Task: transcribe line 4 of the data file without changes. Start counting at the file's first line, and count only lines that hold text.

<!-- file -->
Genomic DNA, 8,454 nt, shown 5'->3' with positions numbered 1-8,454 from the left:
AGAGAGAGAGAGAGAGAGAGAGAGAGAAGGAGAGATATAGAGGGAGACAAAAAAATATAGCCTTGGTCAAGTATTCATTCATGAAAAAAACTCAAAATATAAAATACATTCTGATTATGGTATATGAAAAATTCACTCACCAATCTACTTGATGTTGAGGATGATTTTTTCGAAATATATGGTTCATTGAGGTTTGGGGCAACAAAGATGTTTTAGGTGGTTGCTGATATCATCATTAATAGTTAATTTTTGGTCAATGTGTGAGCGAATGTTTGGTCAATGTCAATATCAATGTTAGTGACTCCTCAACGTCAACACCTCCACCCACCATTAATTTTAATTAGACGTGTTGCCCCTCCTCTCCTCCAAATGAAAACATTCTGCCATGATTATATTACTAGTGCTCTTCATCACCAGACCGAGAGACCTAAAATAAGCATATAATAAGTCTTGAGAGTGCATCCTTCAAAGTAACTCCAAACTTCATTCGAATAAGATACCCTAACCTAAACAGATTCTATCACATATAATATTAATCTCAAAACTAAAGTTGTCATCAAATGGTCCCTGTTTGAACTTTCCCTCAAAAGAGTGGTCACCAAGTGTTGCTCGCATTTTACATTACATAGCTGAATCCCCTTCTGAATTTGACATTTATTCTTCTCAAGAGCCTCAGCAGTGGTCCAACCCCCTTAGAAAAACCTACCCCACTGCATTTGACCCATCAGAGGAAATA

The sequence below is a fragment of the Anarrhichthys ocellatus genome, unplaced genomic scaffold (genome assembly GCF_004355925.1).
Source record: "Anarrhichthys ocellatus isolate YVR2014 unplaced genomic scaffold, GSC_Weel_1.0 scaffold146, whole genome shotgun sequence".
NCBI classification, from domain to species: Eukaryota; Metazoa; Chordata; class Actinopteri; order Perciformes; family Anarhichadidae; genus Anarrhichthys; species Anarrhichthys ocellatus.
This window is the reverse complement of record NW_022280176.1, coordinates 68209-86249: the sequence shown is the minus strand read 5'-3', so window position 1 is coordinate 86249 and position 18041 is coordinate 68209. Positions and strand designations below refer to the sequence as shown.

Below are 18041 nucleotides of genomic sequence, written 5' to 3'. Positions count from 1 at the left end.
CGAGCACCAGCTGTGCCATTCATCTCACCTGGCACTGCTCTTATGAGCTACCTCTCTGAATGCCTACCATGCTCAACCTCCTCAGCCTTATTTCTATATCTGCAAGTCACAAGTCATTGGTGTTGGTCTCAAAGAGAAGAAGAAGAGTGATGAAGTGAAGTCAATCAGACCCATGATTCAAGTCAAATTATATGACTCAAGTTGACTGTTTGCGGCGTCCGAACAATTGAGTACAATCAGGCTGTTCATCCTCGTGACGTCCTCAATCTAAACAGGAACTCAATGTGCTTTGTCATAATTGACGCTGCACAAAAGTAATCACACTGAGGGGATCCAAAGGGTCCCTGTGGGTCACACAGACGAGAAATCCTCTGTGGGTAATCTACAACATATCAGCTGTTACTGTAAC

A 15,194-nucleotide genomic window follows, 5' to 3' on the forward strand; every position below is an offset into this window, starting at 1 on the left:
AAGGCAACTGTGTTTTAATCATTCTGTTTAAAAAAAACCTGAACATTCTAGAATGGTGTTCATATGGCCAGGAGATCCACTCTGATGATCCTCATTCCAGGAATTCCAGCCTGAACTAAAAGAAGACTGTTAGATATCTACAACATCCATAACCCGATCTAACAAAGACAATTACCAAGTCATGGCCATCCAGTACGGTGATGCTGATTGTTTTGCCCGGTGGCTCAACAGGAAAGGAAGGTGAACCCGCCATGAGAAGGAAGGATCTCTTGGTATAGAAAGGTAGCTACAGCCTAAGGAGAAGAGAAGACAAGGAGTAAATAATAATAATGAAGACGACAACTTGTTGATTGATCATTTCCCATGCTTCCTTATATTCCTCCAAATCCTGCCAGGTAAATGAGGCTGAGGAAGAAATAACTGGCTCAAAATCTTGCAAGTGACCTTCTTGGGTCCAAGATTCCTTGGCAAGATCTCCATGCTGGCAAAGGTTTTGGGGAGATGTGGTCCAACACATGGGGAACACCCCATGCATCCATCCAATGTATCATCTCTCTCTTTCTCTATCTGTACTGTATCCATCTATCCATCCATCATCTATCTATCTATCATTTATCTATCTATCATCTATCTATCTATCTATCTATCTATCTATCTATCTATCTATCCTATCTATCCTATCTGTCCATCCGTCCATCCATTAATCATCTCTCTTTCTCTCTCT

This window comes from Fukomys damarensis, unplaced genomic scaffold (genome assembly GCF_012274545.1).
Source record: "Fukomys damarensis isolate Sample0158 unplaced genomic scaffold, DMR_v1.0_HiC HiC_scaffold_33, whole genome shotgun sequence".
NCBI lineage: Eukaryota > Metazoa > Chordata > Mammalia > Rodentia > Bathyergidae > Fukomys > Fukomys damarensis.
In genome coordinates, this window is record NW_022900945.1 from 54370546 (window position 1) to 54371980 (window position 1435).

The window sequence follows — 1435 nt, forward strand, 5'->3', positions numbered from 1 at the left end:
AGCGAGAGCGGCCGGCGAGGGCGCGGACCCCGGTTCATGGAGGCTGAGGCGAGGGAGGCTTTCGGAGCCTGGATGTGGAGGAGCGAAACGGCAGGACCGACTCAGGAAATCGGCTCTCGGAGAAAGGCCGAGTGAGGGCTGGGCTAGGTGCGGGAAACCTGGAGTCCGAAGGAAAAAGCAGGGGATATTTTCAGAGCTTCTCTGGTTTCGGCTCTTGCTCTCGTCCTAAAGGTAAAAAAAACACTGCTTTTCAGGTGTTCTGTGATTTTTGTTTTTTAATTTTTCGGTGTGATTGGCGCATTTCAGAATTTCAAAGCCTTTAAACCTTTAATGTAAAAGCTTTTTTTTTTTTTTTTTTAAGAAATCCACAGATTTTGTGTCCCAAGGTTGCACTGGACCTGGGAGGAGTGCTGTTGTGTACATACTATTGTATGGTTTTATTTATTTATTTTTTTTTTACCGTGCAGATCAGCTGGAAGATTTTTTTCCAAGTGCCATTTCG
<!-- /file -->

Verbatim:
Source record: "Anarrhichthys ocellatus isolate YVR2014 unplaced genomic scaffold, GSC_Weel_1.0 scaffold146, whole genome shotgun sequence".